Category: Accounting

Gatekeeper Failure for a Taking Management Fees in Advance

Steven Burrill was using his venture capital fund as a persona piggy bank and the fund’s auditor failed to do anything when it saw the red flags. Now the auditor partner is subject to charges by the Securities and Exchange Commission. Private funds typically take management fees in advance. That is not unusual or illegal.

Auditor Independence Enforcement Actions

The Securities and Exchange Commission announced its first enforcement actions for auditor independence failures. I expect your auditors may have a bunch of new restrictions and questionnaires when it is time for the annual audit. The SEC announced two separate enforcement actions, both involving Ernst & Young. In one case, Gregory S. Bednar got too cozy with

Taking Management Fees In Advance, and Then More

It is not uncommon for fund managers and investment advisers to take management fees payable in advance. At some point, taking fees in advance is just stealing from investors. Steven Burrill and his firm reached that point and went well beyond it. To be clear, taking management fees in advance is not illegal. In fact,

New ILPA Fee Reporting Template

Investors look for transparency in fees. The Institutional Limited Partners Association published a Fee Reporting Template Last Week to encourage uniformity in the fee disclosures being made to private fund investors. The aim of this proposed template is to encourage increased uniformity in the fee disclosures the fund managers provide to limited partners in private

The SEC Goes After the Gatekeepers: Grant Thornton Edition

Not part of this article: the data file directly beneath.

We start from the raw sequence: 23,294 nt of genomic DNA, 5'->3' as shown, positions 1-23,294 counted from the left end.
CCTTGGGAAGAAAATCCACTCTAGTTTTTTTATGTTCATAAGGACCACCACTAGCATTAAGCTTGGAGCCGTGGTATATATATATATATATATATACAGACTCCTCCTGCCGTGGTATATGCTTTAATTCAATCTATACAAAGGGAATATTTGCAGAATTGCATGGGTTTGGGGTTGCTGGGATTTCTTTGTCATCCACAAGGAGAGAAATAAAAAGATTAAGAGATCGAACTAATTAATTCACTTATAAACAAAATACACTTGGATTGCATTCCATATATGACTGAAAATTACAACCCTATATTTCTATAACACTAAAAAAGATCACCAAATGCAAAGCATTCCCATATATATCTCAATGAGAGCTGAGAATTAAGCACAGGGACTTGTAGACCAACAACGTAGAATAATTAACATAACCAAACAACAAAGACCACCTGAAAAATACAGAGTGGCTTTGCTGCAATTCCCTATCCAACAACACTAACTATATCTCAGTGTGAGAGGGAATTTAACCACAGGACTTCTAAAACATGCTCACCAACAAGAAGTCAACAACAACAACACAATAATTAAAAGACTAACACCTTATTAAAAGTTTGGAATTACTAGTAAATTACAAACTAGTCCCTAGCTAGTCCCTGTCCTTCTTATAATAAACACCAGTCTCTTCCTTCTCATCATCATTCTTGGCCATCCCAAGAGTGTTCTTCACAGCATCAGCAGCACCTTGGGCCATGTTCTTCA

“Audit firms must be held responsible when systemic failures such as inadequate engagement procedures, staffing, or supervision cause the firms’ work to fall significantly short of expected standards, particularly when multiple audits and engagements are involved.” – Andrew J. Ceresney, Director of the SEC’s Division of Enforcement. The SEC recently brought separate cases against senior

The SEC Goes After the Gatekeepers

When a fraud is uncovered, the Securities and Exchange Commission not only wants to get the fraudsters, it also wants to get those who should have stopped the fraud: the gatekeepers. The SEC recently brought a case against an investment advisory firm and its CEO for fraudulently inflating the values of investments in the portfolio

Management Fee “Waiver” Tax Treatment

The Treasury and the Internal Revenue Service issued proposed regulations relating to disguised payments for services rendered by a partner to a partnership. Private fund managers have used management fee “waiver” mechanisms by reducing the management fee payable to the fund’s manager and the receipt of a corresponding profits interest by the general partner. The

Do Law Firms Need Compliance Programs?

Do as I say; Not as I do. The bankruptcy of Dewey & LeBoeuf sent shivers throughout big law firms. The firm could trace its history back 100 years and employed over 1000 lawyers when it exploded. Last week, key leaders of the firm were charged with securities law violations and criminal theft charges related

Borrowings and Form PF

A question popped up during a meeting of some real estate compliance folks talking about Form PF. How do you treat subsidiary mortgage borrowings? Question 12(a) asks for the dollar amount of borrowings for the fund. Two main issues came into play: write-downs and recourse. As many real estate funds are still recovering from the

Goodbye SAS 70; Hello SSAE 16

Apparently I missed this big change. Statement on Auditing Standards No. 70 (SAS 70) was a widely used reporting tool for service organizations all throughout the globe. However, the migration towards more globally accepted accounting principles has put SAS 70 in the rearview mirror. Statement on Standards for Attestation Engagements (SSAE) No. 16, Reporting on